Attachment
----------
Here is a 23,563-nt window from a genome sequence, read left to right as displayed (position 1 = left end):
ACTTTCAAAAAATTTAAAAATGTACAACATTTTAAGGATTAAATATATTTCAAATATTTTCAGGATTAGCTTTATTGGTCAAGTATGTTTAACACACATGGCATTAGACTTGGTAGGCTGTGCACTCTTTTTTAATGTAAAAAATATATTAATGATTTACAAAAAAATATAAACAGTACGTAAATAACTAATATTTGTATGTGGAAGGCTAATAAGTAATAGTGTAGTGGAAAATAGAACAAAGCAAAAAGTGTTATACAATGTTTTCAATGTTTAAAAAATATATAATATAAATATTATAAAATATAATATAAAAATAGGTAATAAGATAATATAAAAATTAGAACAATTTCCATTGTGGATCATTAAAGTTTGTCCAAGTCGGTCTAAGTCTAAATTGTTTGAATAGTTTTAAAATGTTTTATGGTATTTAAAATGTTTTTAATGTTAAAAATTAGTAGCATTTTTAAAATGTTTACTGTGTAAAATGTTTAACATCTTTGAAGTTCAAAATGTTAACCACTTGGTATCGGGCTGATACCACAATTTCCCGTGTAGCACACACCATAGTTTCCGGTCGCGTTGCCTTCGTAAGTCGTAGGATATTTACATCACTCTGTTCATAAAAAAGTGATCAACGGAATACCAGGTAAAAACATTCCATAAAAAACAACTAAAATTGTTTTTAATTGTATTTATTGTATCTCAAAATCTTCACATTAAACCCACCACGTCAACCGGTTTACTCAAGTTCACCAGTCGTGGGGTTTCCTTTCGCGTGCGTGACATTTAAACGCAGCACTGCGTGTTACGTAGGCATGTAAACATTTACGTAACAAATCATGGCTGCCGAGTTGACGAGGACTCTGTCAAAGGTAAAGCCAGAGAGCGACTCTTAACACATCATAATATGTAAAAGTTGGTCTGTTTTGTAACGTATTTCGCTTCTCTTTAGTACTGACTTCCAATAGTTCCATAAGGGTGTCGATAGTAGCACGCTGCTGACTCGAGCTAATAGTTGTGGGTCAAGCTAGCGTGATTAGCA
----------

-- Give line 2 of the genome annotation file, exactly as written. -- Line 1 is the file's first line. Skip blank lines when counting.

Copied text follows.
ACTTTCAAAAAATTTAAAAATGTACAACATTTTAAGGATTAAATATATTTCAAATATTTTCAGGATTAGCTTTATTGGTCAAGTATGTTTAACACACATGGCATTAGACTTGGTAGGCTGTGCACTCTTTTTTAATGTAAAAAATATATTAATGATTTACAAAAAAATATAAACAGTACGTAAATAACTAATATTTGTATGTGGAAGGCTAATAAGTAATAGTGTAGTGGAAAATAGAACAAAGCAAAAAGTGTTATACAATGTTTTCAATGTTTAAAAAATATATAATATAAATATTATAAAATATAATATAAAAATAGGTAATAAGATAATATAAAAATTAGAACAATTTCCATTGTGGATCATTAAAGTTTGTCCAAGTCGGTCTAAGTCTAAATTGTTTGAATAGTTTTAAAATGTTTTATGGTATTTAAAATGTTTTTAATGTTAAAAATTAGTAGCATTTTTAAAATGTTTACTGTGTAAAATGTTTAACATCTTTGAAGTTCAAAATGTTAACCACTTGGTATCGGGCTGATACCACAATTTCCCGTGTAGCACACACCATAGTTTCCGGTCGCGTTGCCTTCGTAAGTCGTAGGATATTTACATCACTCTGTTCATAAAAAAGTGATCAACGGAATACCAGGTAAAAACATTCCATAAAAAACAACTAAAATTGTTTTTAATTGTATTTATTGTATCTCAAAATCTTCACATTAAACCCACCACGTCAACCGGTTTACTCAAGTTCACCAGTCGTGGGGTTTCCTTTCGCGTGCGTGACATTTAAACGCAGCACTGCGTGTTACGTAGGCATGTAAACATTTACGTAACAAATCATGGCTGCCGAGTTGACGAGGACTCTGTCAAAGGTAAAGCCAGAGAGCGACTCTTAACACATCATAATATGTAAAAGTTGGTCTGTTTTGTAACGTATTTCGCTTCTCTTTAGTACTGACTTCCAATAGTTCCATAAGGGTGTCGATAGTAGCACGCTGCTGACTCGAGCTAATAGTTGTGGGTCAAGCTAGCGTGATTAGCA